My Junior Year in Guatemala: A Dry Camp


The author making camp THE GEORGIA BLOG

A little later, after his devotions, the young Bishop lay down in Benito’s deep feather-bed, thinking how different was this night from his anticipation of it. He had expected to make a dry camp in the wilderness, and to sleep under a juniper tree, like the Prophet tormented by thirst. But here he lay in comfort and safety, with love for his fellow creatures flowing like peace about his heart.” -Death Comes For The Archbishop by Willa Cather

This quote, from a novel I am reading for my home school Lit class, reminded me of how our first nights had gone in Guatemala. Father Latour is a bishop on a pilgrimage to find his vicarate in New Mexico, 1851. New Mexico was new and uncharted land to everyone but the land’s indigenous people. As it went, the bishop had suffered many misadventures on his journey west, but upon finding shelter he was filled with relief. It was not only the kindness of the people that was saving the bishop but also a roof and a bed. Shelter. Cather was emphasizing the importance of stuff, shelter in this case.

Wow did this concept make sense to me last week. After rolling around in the air and then in a taxi and then finally on foot, my father and I finally finally laid down in our hotel in Amatitlán. We were safe, we had beds, and we had a roof over our heads. I now realize how much I take housing for granted. In Naples, Florida, where I spent most of my childhood, it seemed easy every time we chose to move. Moving day would commence maybe with smiles or maybe with huffing and puffing but either way we’d pack our things and magically show up to a brand new house with lights, plumbing, and water. Well, it turns out these “basics” aren’t so basic. Many of the houses we’ve seen have been without electricity, water or plumbing. This was a shock to me.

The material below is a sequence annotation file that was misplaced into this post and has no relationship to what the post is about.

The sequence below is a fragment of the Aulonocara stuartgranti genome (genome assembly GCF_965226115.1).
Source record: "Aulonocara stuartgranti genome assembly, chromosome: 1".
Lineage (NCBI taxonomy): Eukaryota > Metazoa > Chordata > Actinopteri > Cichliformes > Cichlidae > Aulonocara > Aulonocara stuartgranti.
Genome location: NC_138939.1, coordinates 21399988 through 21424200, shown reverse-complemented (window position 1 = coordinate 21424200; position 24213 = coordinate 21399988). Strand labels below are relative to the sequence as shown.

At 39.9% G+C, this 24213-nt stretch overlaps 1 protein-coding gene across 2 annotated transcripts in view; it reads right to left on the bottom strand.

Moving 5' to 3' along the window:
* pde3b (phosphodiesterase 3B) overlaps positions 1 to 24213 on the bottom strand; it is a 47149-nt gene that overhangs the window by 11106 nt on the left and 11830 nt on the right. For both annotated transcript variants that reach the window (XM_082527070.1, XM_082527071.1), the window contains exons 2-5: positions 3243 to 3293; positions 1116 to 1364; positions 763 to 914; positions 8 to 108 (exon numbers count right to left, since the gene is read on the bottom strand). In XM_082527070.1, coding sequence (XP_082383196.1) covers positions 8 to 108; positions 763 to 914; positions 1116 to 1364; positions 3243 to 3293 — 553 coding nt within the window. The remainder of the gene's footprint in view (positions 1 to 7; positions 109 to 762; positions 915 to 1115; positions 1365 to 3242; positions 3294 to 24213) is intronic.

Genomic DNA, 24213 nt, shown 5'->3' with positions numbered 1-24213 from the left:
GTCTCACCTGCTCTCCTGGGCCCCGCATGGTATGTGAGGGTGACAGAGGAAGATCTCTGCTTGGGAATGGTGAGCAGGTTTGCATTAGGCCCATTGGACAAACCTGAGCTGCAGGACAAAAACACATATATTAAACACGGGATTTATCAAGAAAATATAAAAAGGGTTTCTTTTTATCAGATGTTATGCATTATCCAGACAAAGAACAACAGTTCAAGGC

There have been lots of "shocks". I’ve been involved in all efforts to find a house. My dad uses me as a translator often. I'm knee deep in halted, awkward conversation in Spanish; crazy house showings where we climb steep cliffs to get to run-down shanty's; and all the crazy “Gringo” prices. I didn’t realize just how hard it was to find a house that would provide shelter, let alone one with water and electricity and dare I say WIFI.

The author in her mosquito net

For so many people around the world shelter is a hard thing to come by. A family we see speak with often have more than 10 people staying in one run-down two room house. Nearby at a neighbors house it seems that a different dirt speckled child comes running out of the house everyday. In America my sister and I fought when we had to share a room. Absurd.

As we now share in the struggle of making a house into a home alongside our Guatemalan neighbors, I feel an overwhelming sense of gratitude for that easy life back in the states.